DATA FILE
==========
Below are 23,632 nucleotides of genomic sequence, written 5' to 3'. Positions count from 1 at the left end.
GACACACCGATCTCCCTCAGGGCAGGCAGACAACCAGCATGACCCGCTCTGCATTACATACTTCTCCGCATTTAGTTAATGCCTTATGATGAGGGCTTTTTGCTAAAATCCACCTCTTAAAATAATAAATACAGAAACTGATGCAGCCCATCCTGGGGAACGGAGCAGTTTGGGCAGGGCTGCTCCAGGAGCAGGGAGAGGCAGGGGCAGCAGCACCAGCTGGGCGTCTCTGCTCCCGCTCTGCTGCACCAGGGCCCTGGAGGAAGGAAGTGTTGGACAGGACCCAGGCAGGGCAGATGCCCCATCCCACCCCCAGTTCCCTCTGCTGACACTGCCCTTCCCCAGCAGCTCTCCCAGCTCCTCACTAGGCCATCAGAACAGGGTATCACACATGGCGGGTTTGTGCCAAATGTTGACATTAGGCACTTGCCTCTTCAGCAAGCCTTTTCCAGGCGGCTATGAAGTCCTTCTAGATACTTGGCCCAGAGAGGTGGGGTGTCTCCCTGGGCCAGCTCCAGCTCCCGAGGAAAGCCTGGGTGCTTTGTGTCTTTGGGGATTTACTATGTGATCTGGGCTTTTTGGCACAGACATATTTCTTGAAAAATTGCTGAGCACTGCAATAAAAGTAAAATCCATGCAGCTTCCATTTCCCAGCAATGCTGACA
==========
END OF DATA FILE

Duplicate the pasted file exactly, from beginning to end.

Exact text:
Below are 23,632 nucleotides of genomic sequence, written 5' to 3'. Positions count from 1 at the left end.
GACACACCGATCTCCCTCAGGGCAGGCAGACAACCAGCATGACCCGCTCTGCATTACATACTTCTCCGCATTTAGTTAATGCCTTATGATGAGGGCTTTTTGCTAAAATCCACCTCTTAAAATAATAAATACAGAAACTGATGCAGCCCATCCTGGGGAACGGAGCAGTTTGGGCAGGGCTGCTCCAGGAGCAGGGAGAGGCAGGGGCAGCAGCACCAGCTGGGCGTCTCTGCTCCCGCTCTGCTGCACCAGGGCCCTGGAGGAAGGAAGTGTTGGACAGGACCCAGGCAGGGCAGATGCCCCATCCCACCCCCAGTTCCCTCTGCTGACACTGCCCTTCCCCAGCAGCTCTCCCAGCTCCTCACTAGGCCATCAGAACAGGGTATCACACATGGCGGGTTTGTGCCAAATGTTGACATTAGGCACTTGCCTCTTCAGCAAGCCTTTTCCAGGCGGCTATGAAGTCCTTCTAGATACTTGGCCCAGAGAGGTGGGGTGTCTCCCTGGGCCAGCTCCAGCTCCCGAGGAAAGCCTGGGTGCTTTGTGTCTTTGGGGATTTACTATGTGATCTGGGCTTTTTGGCACAGACATATTTCTTGAAAAATTGCTGAGCACTGCAATAAAAGTAAAATCCATGCAGCTTCCATTTCCCAGCAATGCTGACA